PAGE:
Other Anti-VEGF Agents

It should be noted that thus far no anti-VEGF agent other than bevacizumab has shown efficacy in CRC. Sunitinib, a VEGF tyrosine kinase inhibitor, failed to show single-agent activity in a cohort of chemotherapy-refractory CRC patients [14]. Recently, a wire service reported that a phase 3 trial of FOLFIRI plus/minus sunitinib had been closed by the data safety monitoring board for futility. Thus, at this time, there is no justification for the routine use of commercially available VEGF tyrosine kinase inhibitors in CRC.

Anti-Epidermal Growth Factor Receptor Therapy in Metastatic CRC

Cetuximab and panitumumab are monoclonal antibodies that block the ligand-binding site of the epidermal growth factor receptor (EGFR), thereby blocking this intracellular signaling [1517]. Panitumumab is a fully human anti-EGFR (IgG2), and cetuximab is a chimeric human–mouse IgG1 monoclonal antibody.

The first phase 2 trial was conducted in the United States, and combined cetuximab with irinotecan in 120 patients with metastatic CRC refractory to both 5FU and irinotecan and reported a response rate of 22.5% [18]. A second US trial showed a response rate of 10.5% in 57 patients treated with single-agent cetuximab [19].

A confirmatory trial, designated the BOND trial, enrolled 329 patients with metastatic CRC who were previously treated with irinotecan and oxaliplatin [20]. Patients were randomly assigned to continue irinotecan and add cetuximab versus receive cetuximab alone. The results of the BOND trial were nearly identical to the two previous US studies, with a 22.9% response rate for the combination of cetuximab plus irinotecan, and a 10.8% response rate for single-agent cetuximab. The irinotecan plus cetuximab combination produced a median time to progression of 4.1 months, compared with 1.5 months with cetuximab alone. While this apparent reversal of irinotecan resistance is not well understood, preclinical evidence indicates that this action may, at least in part, result from the ability of blockade of EGFR signal to impair activation of anti-apoptotic pathways such as BCL-2 [21].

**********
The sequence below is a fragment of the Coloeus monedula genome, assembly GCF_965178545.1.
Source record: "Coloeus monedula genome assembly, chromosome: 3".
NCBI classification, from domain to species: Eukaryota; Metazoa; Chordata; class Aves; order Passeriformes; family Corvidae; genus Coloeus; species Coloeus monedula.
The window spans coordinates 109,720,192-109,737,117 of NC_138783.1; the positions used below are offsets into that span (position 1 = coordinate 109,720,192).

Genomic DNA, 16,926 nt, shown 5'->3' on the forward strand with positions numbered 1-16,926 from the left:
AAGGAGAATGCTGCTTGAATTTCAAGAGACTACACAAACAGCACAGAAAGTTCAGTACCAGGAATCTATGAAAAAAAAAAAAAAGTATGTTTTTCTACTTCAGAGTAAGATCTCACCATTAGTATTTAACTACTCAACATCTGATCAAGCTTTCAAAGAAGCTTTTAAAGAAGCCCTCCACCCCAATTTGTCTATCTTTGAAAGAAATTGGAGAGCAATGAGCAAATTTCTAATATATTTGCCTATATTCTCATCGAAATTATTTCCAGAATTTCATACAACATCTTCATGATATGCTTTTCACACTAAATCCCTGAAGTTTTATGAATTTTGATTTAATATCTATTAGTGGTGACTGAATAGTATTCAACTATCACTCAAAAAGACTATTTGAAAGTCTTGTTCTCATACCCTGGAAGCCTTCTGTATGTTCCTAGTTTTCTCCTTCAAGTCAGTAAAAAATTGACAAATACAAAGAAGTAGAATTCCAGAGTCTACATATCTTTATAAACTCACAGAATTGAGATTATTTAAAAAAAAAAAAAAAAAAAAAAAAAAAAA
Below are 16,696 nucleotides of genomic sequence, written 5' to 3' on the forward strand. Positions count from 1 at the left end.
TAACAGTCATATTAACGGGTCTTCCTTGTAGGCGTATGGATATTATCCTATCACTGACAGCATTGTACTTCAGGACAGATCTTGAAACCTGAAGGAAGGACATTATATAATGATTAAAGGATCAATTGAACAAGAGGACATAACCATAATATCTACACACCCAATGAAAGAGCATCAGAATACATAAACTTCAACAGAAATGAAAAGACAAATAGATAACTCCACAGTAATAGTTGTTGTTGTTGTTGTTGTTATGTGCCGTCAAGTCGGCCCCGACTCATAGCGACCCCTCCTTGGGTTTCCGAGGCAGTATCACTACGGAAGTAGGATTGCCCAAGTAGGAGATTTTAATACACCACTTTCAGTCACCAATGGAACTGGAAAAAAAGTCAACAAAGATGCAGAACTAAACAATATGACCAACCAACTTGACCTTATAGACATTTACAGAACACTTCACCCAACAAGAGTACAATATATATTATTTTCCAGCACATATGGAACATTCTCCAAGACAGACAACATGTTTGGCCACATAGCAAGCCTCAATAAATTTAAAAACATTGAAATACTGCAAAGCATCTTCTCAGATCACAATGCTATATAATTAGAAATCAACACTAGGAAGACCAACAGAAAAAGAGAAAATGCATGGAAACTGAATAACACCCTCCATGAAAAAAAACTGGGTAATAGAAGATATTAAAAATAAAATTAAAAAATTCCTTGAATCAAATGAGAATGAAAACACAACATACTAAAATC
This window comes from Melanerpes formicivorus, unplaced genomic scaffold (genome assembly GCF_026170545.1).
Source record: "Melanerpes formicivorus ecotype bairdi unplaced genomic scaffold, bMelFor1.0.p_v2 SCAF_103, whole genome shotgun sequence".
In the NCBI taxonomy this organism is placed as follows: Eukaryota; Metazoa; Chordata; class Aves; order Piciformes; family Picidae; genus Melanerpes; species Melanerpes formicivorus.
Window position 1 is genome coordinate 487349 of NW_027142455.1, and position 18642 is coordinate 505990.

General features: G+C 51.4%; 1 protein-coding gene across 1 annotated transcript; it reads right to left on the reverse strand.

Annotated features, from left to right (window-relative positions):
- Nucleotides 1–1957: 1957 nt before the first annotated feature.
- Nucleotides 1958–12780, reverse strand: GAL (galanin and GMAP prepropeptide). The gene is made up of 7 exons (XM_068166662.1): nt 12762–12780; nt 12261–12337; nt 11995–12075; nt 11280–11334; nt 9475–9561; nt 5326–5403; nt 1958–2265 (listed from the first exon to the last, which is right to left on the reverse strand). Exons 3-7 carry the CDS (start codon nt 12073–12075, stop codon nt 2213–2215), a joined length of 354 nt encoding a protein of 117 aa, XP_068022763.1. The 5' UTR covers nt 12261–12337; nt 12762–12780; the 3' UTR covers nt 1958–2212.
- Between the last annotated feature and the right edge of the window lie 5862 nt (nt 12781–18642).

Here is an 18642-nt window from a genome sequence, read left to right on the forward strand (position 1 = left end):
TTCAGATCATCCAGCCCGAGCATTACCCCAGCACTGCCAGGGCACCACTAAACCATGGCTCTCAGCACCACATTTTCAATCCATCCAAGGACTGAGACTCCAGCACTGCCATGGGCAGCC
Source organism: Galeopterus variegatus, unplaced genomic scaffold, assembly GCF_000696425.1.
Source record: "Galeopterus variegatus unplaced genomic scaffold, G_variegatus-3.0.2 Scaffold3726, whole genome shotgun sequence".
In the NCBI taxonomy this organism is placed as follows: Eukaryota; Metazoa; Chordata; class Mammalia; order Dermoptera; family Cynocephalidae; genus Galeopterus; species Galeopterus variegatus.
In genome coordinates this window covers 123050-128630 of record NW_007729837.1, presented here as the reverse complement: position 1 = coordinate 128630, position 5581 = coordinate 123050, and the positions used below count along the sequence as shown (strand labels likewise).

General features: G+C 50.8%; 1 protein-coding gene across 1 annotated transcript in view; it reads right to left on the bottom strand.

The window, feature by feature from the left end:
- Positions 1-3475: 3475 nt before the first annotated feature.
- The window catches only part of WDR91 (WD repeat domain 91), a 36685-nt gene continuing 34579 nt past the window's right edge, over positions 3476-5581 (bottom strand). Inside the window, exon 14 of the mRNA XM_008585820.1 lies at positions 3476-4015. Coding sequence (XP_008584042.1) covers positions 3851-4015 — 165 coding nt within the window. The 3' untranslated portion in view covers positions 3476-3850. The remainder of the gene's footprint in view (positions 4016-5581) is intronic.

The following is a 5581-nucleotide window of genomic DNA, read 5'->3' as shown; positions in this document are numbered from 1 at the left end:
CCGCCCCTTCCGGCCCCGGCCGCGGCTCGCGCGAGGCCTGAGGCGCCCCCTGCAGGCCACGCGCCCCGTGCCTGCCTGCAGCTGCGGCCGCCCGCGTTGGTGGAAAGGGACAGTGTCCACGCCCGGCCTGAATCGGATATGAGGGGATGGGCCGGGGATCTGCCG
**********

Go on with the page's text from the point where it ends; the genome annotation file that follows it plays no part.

Panitumumab has also demonstrated similar anti tumor activity, with phase 2 trials reporting response rates in the range of 8% to 10% [22, 23]. A phase 3 trial that randomized patients with chemotherapy-refractory CRC to either panitumumab plus best supportive care or best supportive care alone found that panitumumab modestly improved PFS. There was little change in the median PFS, with panitumumab resulting in a median of 8 weeks, versus 7.3 weeks for best supportive care alone. The overall response rate to panitumumab was 10% [24].

Anti-EGFR Therapy in Front-Line Regimens in Metastatic CRC

The results of anti-EGFR agents in the refractory setting led to enthusiasm for exploring their incorporation into first-line regimens. The CRYSTAL trial randomized 1,217 patients to front-line FOLFIRI plus or minus cetuximab. The results of this trial, while technically positive, were overall disappointing, with an increase in PFS of only 27 days. This very modest improvement did achieve statistical significance (P = 0.048), albeit with increased toxicities, including increased grade 3/4 diarrhea and skin rash [25].